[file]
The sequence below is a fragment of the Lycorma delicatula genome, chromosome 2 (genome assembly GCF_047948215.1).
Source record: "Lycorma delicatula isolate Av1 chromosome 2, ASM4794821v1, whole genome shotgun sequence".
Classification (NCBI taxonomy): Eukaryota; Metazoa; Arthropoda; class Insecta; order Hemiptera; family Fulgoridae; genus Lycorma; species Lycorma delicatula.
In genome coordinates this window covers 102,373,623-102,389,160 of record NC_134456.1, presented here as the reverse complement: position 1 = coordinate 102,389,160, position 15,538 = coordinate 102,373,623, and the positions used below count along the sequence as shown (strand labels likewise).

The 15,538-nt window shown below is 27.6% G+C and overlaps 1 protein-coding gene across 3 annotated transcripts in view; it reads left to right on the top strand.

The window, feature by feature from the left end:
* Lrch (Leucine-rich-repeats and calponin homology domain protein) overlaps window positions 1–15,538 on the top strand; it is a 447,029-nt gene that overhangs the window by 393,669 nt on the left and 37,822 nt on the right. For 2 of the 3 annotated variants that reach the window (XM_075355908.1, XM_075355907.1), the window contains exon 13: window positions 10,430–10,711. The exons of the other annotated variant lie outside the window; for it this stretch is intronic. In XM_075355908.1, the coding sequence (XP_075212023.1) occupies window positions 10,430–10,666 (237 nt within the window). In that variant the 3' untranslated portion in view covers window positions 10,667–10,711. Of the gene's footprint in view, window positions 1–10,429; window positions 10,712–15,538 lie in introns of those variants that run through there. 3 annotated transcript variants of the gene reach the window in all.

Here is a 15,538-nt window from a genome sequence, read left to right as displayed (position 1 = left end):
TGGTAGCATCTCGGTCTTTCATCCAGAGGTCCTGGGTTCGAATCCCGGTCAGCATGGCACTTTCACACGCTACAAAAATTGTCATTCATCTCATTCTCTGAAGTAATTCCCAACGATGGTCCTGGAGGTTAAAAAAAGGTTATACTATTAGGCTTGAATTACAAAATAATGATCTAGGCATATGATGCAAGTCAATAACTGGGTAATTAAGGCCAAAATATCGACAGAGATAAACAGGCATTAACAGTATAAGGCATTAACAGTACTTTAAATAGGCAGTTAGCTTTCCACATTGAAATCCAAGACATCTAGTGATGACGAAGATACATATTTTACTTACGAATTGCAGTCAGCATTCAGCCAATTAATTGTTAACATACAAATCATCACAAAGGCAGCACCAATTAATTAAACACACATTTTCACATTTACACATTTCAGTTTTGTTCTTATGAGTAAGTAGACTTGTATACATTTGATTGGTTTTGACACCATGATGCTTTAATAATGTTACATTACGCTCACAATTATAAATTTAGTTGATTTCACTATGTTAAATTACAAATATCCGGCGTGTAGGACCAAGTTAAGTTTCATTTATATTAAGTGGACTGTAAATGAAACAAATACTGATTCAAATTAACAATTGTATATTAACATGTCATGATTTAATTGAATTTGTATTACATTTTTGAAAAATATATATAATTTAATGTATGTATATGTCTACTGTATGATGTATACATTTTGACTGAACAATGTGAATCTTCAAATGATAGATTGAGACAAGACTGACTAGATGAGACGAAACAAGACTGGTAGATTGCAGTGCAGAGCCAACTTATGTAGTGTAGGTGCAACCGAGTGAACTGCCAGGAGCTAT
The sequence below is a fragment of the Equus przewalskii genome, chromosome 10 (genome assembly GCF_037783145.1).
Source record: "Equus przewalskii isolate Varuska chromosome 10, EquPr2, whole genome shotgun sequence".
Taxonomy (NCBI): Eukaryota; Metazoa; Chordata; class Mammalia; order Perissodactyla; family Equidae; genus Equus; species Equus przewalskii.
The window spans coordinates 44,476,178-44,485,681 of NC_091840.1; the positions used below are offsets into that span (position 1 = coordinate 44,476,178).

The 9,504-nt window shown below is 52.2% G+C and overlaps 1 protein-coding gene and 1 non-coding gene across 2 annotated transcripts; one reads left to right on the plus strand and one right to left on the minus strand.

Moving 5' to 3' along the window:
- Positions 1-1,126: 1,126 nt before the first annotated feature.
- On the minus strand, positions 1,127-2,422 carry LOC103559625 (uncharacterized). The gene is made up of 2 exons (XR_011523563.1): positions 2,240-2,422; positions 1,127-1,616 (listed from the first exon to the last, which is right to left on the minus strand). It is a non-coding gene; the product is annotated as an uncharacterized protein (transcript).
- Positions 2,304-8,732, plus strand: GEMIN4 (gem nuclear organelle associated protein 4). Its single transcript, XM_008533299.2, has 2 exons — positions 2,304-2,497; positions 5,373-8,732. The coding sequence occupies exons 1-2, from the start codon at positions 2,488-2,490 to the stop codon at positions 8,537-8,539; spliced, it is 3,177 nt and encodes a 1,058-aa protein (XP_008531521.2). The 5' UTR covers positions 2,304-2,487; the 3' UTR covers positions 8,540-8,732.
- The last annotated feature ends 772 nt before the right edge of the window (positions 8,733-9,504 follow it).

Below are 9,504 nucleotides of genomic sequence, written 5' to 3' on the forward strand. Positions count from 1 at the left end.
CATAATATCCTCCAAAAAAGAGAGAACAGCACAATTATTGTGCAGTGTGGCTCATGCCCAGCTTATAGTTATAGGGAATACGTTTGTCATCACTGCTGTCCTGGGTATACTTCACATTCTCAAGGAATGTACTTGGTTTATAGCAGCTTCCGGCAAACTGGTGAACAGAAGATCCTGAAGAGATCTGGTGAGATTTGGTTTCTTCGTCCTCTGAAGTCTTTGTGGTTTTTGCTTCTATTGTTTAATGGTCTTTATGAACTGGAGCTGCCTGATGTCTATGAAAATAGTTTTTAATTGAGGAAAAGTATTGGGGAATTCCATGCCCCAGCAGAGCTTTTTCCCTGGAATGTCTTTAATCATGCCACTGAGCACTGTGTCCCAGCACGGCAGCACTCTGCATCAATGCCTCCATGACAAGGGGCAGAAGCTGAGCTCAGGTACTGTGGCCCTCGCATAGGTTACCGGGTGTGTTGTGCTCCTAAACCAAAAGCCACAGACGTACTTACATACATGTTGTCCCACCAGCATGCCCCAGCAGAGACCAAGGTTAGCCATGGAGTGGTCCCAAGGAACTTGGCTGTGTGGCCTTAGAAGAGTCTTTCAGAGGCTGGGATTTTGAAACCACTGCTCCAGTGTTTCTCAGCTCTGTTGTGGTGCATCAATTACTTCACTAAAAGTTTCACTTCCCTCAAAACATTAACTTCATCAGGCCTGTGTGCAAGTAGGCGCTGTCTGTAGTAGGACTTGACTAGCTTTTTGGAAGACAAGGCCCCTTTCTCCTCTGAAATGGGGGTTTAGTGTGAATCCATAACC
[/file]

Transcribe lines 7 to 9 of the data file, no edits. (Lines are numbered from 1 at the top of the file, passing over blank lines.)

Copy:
* Lrch (Leucine-rich-repeats and calponin homology domain protein) overlaps window positions 1–15,538 on the top strand; it is a 447,029-nt gene that overhangs the window by 393,669 nt on the left and 37,822 nt on the right. For 2 of the 3 annotated variants that reach the window (XM_075355908.1, XM_075355907.1), the window contains exon 13: window positions 10,430–10,711. The exons of the other annotated variant lie outside the window; for it this stretch is intronic. In XM_075355908.1, the coding sequence (XP_075212023.1) occupies window positions 10,430–10,666 (237 nt within the window). In that variant the 3' untranslated portion in view covers window positions 10,667–10,711. Of the gene's footprint in view, window positions 1–10,429; window positions 10,712–15,538 lie in introns of those variants that run through there. 3 annotated transcript variants of the gene reach the window in all.

Here is a 15,538-nt window from a genome sequence, read left to right as displayed (position 1 = left end):
TGGTAGCATCTCGGTCTTTCATCCAGAGGTCCTGGGTTCGAATCCCGGTCAGCATGGCACTTTCACACGCTACAAAAATTGTCATTCATCTCATTCTCTGAAGTAATTCCCAACGATGGTCCTGGAGGTTAAAAAAAGGTTATACTATTAGGCTTGAATTACAAAATAATGATCTAGGCATATGATGCAAGTCAATAACTGGGTAATTAAGGCCAAAATATCGACAGAGATAAACAGGCATTAACAGTATAAGGCATTAACAGTACTTTAAATAGGCAGTTAGCTTTCCACATTGAAATCCAAGACATCTAGTGATGACGAAGATACATATTTTACTTACGAATTGCAGTCAGCATTCAGCCAATTAATTGTTAACATACAAATCATCACAAAGGCAGCACCAATTAATTAAACACACATTTTCACATTTACACATTTCAGTTTTGTTCTTATGAGTAAGTAGACTTGTATACATTTGATTGGTTTTGACACCATGATGCTTTAATAATGTTACATTACGCTCACAATTATAAATTTAGTTGATTTCACTATGTTAAATTACAAATATCCGGCGTGTAGGACCAAGTTAAGTTTCATTTATATTAAGTGGACTGTAAATGAAACAAATACTGATTCAAATTAACAATTGTATATTAACATGTCATGATTTAATTGAATTTGTATTACATTTTTGAAAAATATATATAATTTAATGTATGTATATGTCTACTGTATGATGTATACATTTTGACTGAACAATGTGAATCTTCAAATGATAGATTGAGACAAGACTGACTAGATGAGACGAAACAAGACTGGTAGATTGCAGTGCAGAGCCAACTTATGTAGTGTAGGTGCAACCGAGTGAACTGCCAGGAGCTAT